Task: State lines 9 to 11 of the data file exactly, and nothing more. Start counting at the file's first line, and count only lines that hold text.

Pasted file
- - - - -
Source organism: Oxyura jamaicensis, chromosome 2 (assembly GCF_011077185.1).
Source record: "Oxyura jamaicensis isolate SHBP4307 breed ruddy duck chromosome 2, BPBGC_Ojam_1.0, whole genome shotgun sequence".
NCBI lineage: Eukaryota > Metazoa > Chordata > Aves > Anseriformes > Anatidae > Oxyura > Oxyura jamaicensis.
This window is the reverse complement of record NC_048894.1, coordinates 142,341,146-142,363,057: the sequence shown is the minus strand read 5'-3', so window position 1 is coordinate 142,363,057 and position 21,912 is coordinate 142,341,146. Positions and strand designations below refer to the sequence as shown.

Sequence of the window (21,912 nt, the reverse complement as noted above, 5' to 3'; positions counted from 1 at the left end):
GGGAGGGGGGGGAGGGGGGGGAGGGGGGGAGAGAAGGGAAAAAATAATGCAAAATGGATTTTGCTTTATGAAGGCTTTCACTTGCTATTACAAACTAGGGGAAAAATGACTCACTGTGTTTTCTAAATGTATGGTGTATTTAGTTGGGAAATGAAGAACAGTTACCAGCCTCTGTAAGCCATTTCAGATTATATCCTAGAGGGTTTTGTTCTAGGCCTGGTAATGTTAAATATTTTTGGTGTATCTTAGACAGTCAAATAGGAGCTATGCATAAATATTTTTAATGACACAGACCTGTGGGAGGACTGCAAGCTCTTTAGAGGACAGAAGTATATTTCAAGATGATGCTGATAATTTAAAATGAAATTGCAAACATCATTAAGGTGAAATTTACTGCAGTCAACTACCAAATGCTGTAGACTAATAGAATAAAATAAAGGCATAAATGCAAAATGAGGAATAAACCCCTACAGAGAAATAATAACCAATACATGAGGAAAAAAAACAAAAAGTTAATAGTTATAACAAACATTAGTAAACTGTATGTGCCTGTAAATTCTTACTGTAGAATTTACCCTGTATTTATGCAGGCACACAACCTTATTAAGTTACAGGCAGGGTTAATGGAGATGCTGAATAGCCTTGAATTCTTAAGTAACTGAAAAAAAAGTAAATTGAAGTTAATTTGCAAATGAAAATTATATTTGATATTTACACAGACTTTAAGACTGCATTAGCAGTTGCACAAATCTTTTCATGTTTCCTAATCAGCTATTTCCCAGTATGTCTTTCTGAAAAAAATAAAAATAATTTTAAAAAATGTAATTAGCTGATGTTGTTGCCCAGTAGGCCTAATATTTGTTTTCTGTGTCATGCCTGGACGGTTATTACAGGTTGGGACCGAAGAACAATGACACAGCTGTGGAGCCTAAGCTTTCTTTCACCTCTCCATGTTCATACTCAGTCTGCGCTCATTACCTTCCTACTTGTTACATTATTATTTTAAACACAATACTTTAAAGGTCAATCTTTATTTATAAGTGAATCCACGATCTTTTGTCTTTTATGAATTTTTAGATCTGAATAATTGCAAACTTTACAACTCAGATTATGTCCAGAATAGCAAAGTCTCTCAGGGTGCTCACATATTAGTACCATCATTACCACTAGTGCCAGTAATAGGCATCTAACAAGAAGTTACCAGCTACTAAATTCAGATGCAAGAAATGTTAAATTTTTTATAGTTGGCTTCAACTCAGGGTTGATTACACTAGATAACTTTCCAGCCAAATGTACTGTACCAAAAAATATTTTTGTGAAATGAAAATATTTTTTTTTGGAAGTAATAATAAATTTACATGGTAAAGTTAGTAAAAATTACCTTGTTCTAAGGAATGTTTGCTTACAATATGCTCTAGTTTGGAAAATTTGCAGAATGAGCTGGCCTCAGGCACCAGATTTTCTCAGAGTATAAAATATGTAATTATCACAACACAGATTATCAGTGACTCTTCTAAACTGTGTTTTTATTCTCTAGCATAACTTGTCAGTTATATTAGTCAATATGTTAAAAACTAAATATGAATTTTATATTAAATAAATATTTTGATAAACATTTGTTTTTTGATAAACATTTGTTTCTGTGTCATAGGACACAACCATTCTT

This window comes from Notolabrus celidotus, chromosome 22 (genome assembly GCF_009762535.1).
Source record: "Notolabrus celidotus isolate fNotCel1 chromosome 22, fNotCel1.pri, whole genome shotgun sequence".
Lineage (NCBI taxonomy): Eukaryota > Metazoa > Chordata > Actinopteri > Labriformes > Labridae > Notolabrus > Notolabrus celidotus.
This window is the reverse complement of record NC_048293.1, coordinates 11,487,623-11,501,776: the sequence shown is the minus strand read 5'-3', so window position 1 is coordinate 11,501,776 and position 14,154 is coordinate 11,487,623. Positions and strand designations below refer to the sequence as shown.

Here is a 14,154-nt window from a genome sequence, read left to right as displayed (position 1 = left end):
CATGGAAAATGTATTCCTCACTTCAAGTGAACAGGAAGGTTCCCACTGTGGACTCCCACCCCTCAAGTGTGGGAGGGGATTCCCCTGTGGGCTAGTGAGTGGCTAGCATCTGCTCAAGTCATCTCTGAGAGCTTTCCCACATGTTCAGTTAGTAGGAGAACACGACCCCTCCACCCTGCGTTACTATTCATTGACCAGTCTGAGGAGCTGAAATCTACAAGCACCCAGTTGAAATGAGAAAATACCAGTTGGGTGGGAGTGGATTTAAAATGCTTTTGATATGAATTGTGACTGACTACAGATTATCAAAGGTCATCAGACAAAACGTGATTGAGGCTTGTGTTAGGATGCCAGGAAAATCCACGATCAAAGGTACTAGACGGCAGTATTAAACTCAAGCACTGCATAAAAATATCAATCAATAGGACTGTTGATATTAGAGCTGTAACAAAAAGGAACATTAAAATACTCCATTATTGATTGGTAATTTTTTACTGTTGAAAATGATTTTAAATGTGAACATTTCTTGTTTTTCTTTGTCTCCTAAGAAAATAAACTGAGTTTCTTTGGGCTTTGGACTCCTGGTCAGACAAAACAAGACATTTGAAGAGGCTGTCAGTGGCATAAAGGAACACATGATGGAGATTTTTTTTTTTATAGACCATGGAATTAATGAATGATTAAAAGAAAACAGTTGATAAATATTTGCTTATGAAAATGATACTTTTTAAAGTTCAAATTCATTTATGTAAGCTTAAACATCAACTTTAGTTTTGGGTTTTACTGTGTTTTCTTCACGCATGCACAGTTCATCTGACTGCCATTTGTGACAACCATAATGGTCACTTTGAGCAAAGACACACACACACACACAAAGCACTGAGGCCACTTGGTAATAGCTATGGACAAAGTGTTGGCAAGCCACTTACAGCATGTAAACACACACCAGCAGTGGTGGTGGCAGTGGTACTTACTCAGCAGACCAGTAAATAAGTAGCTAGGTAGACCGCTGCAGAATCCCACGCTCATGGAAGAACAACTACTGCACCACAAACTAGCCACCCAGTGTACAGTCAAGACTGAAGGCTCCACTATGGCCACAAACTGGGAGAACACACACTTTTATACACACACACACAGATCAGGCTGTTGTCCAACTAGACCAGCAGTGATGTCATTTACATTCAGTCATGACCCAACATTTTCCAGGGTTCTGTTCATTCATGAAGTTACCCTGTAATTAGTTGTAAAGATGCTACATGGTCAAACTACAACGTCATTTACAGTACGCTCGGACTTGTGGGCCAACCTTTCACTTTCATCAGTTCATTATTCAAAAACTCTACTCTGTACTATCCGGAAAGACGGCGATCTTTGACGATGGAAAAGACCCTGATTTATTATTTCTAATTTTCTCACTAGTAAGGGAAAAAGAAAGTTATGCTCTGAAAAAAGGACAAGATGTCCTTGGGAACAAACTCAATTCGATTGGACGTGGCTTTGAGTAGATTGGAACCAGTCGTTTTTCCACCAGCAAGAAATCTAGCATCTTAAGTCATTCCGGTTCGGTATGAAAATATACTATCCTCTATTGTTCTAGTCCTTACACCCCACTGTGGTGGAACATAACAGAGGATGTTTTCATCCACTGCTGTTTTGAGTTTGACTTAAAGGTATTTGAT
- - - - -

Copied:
Lineage (NCBI taxonomy): Eukaryota > Metazoa > Chordata > Actinopteri > Labriformes > Labridae > Notolabrus > Notolabrus celidotus.
This window is the reverse complement of record NC_048293.1, coordinates 11,487,623-11,501,776: the sequence shown is the minus strand read 5'-3', so window position 1 is coordinate 11,501,776 and position 14,154 is coordinate 11,487,623. Positions and strand designations below refer to the sequence as shown.

Here is a 14,154-nt window from a genome sequence, read left to right as displayed (position 1 = left end):